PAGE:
Lisa tells her Story of Recovery
Posted on January 11, 2018
I realised at the age of 19 that I numbed my pain and loneliness with the help of alcohol.
It took me until I was 40 to be truly honest with myself and go to a doctor to seek help and to admit that I had allowed a soul crushing monster to take over my life.
My childhood was a happy one, I had beautiful parents who put themselves second, giving my brother and I every opportunity for a promising and happy life. I had a great education, promising ballet career and a student exchange to Germany by the time I was 16. At 17 my Father died suddenly without any forewarning. It was devastating and threw my family into a tailspin. My mother later remarried to a wonderful man and moved away with my brother. A number of my close family members also died in succession after my father, which just added to my pain and loneliness. That’s when I started the insidious relationships with alcohol.
Over the years I’ve been blessed. I’ve lived in magnificent places, had great jobs and bought my first property at the age of 30. In spite of this I did not feel whole and fulfilled. I’ve had long term relationships that ended sadly. Being a sensitive person I numbed my pain, the only way I knew how.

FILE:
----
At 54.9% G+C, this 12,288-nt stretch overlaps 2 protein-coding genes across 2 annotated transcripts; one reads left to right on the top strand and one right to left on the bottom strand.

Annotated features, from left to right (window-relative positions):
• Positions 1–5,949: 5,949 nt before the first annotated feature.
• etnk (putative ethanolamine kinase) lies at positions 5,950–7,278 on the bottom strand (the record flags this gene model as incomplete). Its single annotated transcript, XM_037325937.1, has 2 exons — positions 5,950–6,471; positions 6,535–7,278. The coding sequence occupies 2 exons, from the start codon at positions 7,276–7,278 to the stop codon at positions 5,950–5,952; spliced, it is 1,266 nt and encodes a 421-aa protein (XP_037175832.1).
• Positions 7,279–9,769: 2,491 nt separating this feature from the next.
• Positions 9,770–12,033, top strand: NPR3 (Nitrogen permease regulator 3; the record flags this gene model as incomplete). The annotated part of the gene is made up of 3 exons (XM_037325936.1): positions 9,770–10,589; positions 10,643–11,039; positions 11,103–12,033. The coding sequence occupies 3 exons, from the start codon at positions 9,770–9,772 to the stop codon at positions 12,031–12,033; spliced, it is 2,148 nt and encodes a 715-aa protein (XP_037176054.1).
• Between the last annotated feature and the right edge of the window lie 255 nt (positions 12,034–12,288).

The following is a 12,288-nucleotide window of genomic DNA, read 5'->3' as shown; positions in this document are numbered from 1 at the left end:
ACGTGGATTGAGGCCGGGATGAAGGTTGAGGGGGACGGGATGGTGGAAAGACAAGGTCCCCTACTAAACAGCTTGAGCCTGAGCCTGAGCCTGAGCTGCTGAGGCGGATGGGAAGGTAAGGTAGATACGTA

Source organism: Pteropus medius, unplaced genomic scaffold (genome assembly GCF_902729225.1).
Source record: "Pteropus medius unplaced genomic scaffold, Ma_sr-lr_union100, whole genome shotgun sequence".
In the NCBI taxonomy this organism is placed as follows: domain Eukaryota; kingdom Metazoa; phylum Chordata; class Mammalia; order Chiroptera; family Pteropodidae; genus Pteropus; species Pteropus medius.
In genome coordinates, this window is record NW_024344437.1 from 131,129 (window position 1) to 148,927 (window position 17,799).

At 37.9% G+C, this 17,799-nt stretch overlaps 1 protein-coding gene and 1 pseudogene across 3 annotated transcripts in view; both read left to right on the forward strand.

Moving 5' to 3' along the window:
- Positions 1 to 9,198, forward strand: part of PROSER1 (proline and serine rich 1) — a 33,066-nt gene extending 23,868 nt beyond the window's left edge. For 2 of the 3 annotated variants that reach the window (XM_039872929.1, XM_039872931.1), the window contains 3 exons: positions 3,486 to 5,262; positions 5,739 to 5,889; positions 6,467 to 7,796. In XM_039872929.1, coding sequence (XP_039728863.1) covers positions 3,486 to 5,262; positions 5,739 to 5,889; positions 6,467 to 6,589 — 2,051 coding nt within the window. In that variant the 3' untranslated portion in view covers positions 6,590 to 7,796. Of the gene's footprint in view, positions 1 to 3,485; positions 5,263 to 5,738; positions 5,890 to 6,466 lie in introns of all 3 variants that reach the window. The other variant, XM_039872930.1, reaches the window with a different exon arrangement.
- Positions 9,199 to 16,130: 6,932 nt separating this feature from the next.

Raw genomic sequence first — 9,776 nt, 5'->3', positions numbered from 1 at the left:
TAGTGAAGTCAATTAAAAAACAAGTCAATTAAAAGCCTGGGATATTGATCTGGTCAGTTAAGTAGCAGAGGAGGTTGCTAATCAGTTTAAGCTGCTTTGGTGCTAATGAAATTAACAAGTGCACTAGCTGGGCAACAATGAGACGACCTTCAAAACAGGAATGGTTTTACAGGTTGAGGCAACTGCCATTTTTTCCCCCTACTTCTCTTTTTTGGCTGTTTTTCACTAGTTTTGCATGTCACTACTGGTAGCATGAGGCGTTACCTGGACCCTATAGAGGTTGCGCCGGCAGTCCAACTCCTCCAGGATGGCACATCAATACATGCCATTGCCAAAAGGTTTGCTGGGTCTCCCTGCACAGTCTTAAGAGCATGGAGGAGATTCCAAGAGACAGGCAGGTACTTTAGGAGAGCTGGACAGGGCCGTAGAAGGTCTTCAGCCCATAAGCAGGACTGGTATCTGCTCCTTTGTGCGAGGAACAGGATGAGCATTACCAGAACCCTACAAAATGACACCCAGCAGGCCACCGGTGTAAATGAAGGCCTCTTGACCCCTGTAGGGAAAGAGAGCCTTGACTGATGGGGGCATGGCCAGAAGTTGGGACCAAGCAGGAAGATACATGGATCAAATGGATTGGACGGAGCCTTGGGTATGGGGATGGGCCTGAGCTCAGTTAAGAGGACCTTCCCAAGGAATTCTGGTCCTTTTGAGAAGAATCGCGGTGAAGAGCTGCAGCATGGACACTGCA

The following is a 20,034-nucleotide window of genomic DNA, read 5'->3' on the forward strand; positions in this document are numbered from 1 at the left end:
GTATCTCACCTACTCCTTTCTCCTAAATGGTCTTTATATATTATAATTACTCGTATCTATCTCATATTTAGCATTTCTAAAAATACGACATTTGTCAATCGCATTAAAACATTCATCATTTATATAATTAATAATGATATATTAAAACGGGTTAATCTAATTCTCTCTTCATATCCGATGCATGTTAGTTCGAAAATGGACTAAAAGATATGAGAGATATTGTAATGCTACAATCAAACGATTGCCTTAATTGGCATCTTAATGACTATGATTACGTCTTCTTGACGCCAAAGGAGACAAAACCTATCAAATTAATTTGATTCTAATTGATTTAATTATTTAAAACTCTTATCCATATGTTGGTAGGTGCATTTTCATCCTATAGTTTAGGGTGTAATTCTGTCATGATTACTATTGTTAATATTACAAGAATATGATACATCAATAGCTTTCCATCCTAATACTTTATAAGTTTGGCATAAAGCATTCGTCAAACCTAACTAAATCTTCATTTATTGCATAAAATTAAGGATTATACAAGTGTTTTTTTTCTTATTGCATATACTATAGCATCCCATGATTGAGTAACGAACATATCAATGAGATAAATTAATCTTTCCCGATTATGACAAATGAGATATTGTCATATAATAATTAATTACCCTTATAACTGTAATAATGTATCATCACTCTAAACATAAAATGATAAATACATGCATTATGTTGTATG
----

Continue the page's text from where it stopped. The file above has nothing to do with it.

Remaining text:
I reached breaking point in Byron with the death of my stepfather and a painful failed relationship. I was now at my nadir. I phoned my Mother after I’d been drinking and said, “Mum, sometimes I just want to go to sleep and never wake up!” She got me onto a plane two days later and I’ve been in Tassie ever since.
It is now 2 ½ years later and I am in my second stay in rehab. The first time I believed that I would finish the two month residential program, learn all I needed to know, pick myself up, dust myself off and get on with it! I failed spectacularly through thinking I could do it by myself.
With the support of my loving and patient family, I signed up for Missiondale. I knew this was it! I could no longer hurt myself, my family and loved ones. I chose LIFE not DEATH!
I’ve now been at Missiondale for 8 months. I surrendered and have taken the stand to have faith in life and patience in knowing that recovery does not have defined or a pro-conceived notion of time.
You cannot force open the petals of a flower, you have to let it bloom in its own time. You cannot force recovery. It takes as long as it takes and the knowledge and realisation of that is empowering in itself!
So, this is my story, this is my life so far. Through humility, honesty and admitting my weaknesses I have become stronger than I was ever before.
I have a bright and shiny future ahead of me!